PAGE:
Free live music will rock South Shore porches

Free live music will be performed across the South Shore this weekend, courtesy image

THE BOSTON GLOBE – Following a year of silence because of the COVID shutdown, the community-based musical event called Porchfest is returning to the South Shore region.

Porchfest, a summer music festival intended to highlight local music options and build community, presents an array of free musical performances from local porches, lawns, garages, or outside of small businesses or churches — all on the same day.

The concept originated in Ithaca, N.Y., in 2007, and first appeared in Massachusetts in Somerville, before jumping to Boston neighborhoods and South Shore communities including Quincy, Hull, Milton, Plymouth, and others.

In previous years, porchfests took place in June or July. This year’s ongoing pandemic concerns caused organizers to wait until late August or September.

Everyone is invited, and all the music is free.

Plymouth Bay Cultural District’s “ArtFest”, a celebration of local artists, performers, talented writers and makers, spans the August 26-29 weekend with three signature events. Local Poetry Showcase and Rain Poetry reveal is held on Friday, August 27, 6 pm in Brewster Garden, followed by the return of PorchFest, on Saturday, August 28, 12-5 pm where musicians, vocalists and theater groups perform throughout downtown and the waterfront adjacent to the Plymouth Waterfront Festival. On Sunday, August 29, 11-5 pm, ChalkArt engages at Town Square, as local artists embrace the sidewalks as their creative canvas. Learn more at

The idea is simple. “For one afternoon,” Milton’s Porchfest planners state on their website, “porches throughout the community become makeshift stages, yards become venues, and people from within and beyond wander the streets, chatting, taking in music, and basically reacquainting themselves with what it means to be neighbors.”

Milton’s Porchfest will take place from 1 to 6 p.m. on Sept. 18 in the town’s Columbine neighborhood, described as “the Eliot Street, Brook Road, Central Avenue triangle.” Planners posted a site for performers and hosts to sign up at

PorchFest Quincy founders have a similar view. “PorchFest music festivals began as a means for neighbors and local community members to highlight their music on front porches and build community,” the city’s organizers state on their website. The range of musical styles at the city’s fest includes “country, pop, classical, reggae, blues, rock, jazz, Latino, R&B,” and other styles.

Porchfest Quincy began five years ago, founded by residents Wally Hubley, Ian Cain, and other volunteers. According to organizers, two years ago the event featured 130 bands, 80 locations, and drew thousands of attendees.

This year’s event is scheduled to take place from 3 to 9 p.m. on Sept. 25 in three of the city’s neighborhoods: Merrymount, Squantum, and Wollaston Hill.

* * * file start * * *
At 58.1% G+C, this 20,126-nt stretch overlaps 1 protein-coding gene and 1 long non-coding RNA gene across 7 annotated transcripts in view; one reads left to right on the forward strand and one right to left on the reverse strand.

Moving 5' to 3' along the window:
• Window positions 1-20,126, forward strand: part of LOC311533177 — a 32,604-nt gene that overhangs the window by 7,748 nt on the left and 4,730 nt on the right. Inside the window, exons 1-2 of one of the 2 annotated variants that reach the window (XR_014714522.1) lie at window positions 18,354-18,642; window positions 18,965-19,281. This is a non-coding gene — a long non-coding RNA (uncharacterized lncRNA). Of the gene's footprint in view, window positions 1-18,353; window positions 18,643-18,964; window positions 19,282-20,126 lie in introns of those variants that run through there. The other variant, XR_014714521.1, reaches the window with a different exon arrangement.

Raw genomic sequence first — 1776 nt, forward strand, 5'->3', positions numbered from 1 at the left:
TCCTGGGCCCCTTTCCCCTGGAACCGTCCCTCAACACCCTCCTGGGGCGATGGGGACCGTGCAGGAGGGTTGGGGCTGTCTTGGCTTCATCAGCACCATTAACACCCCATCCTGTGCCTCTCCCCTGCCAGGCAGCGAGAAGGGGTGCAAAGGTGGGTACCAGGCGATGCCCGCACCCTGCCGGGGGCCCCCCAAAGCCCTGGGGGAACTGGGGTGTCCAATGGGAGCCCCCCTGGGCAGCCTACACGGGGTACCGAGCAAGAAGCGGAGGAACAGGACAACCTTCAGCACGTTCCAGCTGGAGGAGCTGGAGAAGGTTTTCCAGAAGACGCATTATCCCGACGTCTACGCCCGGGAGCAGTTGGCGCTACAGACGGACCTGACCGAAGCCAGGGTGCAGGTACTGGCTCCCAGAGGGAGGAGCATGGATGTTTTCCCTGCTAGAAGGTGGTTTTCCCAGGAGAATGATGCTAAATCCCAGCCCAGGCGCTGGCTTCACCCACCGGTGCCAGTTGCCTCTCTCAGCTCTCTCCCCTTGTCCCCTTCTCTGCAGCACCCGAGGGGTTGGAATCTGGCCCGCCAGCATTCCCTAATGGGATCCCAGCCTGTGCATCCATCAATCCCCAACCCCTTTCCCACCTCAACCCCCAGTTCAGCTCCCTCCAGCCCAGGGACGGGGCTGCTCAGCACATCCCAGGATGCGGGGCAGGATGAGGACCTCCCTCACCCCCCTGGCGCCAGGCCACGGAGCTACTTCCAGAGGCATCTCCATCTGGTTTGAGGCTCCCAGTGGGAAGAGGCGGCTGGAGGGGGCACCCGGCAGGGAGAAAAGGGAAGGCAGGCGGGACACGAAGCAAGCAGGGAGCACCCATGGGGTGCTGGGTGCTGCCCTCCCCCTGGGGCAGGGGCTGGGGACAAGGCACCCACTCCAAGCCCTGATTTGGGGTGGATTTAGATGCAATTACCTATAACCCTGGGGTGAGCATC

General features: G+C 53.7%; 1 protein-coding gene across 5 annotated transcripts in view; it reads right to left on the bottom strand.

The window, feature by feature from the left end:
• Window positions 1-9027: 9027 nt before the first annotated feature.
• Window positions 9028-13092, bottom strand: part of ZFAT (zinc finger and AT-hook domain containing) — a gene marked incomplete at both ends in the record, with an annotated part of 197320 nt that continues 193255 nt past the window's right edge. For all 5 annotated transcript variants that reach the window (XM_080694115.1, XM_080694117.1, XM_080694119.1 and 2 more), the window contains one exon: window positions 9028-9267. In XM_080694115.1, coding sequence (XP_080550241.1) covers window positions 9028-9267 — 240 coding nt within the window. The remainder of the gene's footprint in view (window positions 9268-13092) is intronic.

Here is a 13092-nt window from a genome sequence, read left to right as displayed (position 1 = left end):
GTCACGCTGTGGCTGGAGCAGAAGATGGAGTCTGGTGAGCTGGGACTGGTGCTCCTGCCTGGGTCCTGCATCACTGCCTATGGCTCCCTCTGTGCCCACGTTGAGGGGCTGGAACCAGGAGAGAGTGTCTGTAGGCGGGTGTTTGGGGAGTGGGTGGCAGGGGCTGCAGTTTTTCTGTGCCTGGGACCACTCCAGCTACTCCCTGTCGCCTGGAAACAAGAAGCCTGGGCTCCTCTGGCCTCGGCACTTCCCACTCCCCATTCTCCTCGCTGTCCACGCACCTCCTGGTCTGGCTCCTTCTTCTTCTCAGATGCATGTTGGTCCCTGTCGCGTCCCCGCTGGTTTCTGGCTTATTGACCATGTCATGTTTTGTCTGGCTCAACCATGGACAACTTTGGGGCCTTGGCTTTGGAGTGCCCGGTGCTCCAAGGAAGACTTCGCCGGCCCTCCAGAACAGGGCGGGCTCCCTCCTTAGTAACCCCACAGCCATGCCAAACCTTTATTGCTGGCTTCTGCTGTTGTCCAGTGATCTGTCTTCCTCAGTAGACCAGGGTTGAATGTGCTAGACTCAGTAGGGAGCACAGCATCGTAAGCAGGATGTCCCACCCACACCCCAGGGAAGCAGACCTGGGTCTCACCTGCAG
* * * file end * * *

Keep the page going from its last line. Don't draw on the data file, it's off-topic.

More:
To register to perform or to host performers, and for other information, visit the Porchfest Quincy site at

Plymouth Porchfest planners are incorporating their performances into the town’s Waterfront Festival, with musical offerings to be held downtown on Saturday, Aug. 28, from 11 a.m. to 5 p.m. One participant, the a cappella vocal ensemble Friends in Song, will present a program of uplifting music to celebrate community renewal in the wake of a pandemic-clouded year. Their program will take place in the courtyard of the Plymouth Center for the Arts at 11 North St. from 1 to 3 p.m.

A cappella group Friends in Song performs from1 to 3 pm during Plymouth’s PorchFest on the terrace at Plymouth Center for the Arts on North Street, courtesy image

In Hull, a community with a busy waterfront district, a large public beach, and a strong local music scene, organizers worked with town officials to design a Porchfest playing out within a “contiguous, defined space in the town’s Kenberma neighborhood,” including a segment of Nantasket Avenue.

Hull Porchfest organizer Tom Hardey described the festival zone as “not really big, but the tradeoff is that a police barricade will make it all walkable.” The event will offer music on some 15 sites by 30 bands, Hardey said, from 1 to 6 p.m. on Sept. 18.

Hardey, who plays the mandolin, a common instrument in bluegrass music, said the town’s Porchfest history got off to a strong start in 2018 when hundreds of people took part in a festival more widely scattered throughout town. Logistic problems stymied planners the following year, he said, and 2020 was lost to the COVID shutdown. So this year’s event will be the town’s second porchfest, he said.

If all goes well, including weather, Hardey expects an even stronger turnout this year. After losing a year to the virus, people are eager to hear live music, he said. He cited a recent live music show at Hingham Shipyard that was “mobbed.”

Learn more about Plymouth Bay Cultural District, a facet of Massachusetts Cultural Council, and its community assets or programs at

“People love it,” he said of live outdoor music.

Hull Porchfest planners will release a schedule of performers, places, and times as the date of the event draws near, Hardey said. “It’s good to have some extra time to do organizing,” he said. “Flexibility is key.”

Hull Porchfest planners also are able to help musicians with logistics and equipment needs. The town has also organized a series of programs called “Saturday Previews” from 9 to 11 a.m. on Aug. 28 and Sept. 4 and 11. For details, visit

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By Robert Knox